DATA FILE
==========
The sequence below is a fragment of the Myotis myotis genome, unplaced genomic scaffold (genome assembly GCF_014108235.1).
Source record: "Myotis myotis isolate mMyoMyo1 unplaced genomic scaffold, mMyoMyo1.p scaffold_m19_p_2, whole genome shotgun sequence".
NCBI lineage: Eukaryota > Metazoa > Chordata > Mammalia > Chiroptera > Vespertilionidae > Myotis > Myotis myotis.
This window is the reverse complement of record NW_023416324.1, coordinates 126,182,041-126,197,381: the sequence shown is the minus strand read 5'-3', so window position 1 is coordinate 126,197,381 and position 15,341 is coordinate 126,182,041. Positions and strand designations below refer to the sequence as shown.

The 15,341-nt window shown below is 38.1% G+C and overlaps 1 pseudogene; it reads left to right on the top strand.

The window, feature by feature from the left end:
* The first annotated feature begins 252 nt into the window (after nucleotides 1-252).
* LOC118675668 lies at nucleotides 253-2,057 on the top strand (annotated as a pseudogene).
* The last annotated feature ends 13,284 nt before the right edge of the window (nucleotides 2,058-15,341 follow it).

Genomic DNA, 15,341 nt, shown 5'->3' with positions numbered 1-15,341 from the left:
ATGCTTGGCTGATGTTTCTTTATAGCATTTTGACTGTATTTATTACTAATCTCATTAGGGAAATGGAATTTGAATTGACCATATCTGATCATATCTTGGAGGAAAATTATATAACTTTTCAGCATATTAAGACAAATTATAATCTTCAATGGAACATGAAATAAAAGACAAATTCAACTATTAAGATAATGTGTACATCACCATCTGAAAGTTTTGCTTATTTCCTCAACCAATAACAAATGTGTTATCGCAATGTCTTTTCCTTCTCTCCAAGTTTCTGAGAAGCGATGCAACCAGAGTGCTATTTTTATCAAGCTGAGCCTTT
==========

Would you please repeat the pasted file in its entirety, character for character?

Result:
The sequence below is a fragment of the Myotis myotis genome, unplaced genomic scaffold (genome assembly GCF_014108235.1).
Source record: "Myotis myotis isolate mMyoMyo1 unplaced genomic scaffold, mMyoMyo1.p scaffold_m19_p_2, whole genome shotgun sequence".
NCBI lineage: Eukaryota > Metazoa > Chordata > Mammalia > Chiroptera > Vespertilionidae > Myotis > Myotis myotis.
This window is the reverse complement of record NW_023416324.1, coordinates 126,182,041-126,197,381: the sequence shown is the minus strand read 5'-3', so window position 1 is coordinate 126,197,381 and position 15,341 is coordinate 126,182,041. Positions and strand designations below refer to the sequence as shown.

The 15,341-nt window shown below is 38.1% G+C and overlaps 1 pseudogene; it reads left to right on the top strand.

The window, feature by feature from the left end:
* The first annotated feature begins 252 nt into the window (after nucleotides 1-252).
* LOC118675668 lies at nucleotides 253-2,057 on the top strand (annotated as a pseudogene).
* The last annotated feature ends 13,284 nt before the right edge of the window (nucleotides 2,058-15,341 follow it).

Genomic DNA, 15,341 nt, shown 5'->3' with positions numbered 1-15,341 from the left:
ATGCTTGGCTGATGTTTCTTTATAGCATTTTGACTGTATTTATTACTAATCTCATTAGGGAAATGGAATTTGAATTGACCATATCTGATCATATCTTGGAGGAAAATTATATAACTTTTCAGCATATTAAGACAAATTATAATCTTCAATGGAACATGAAATAAAAGACAAATTCAACTATTAAGATAATGTGTACATCACCATCTGAAAGTTTTGCTTATTTCCTCAACCAATAACAAATGTGTTATCGCAATGTCTTTTCCTTCTCTCCAAGTTTCTGAGAAGCGATGCAACCAGAGTGCTATTTTTATCAAGCTGAGCCTTT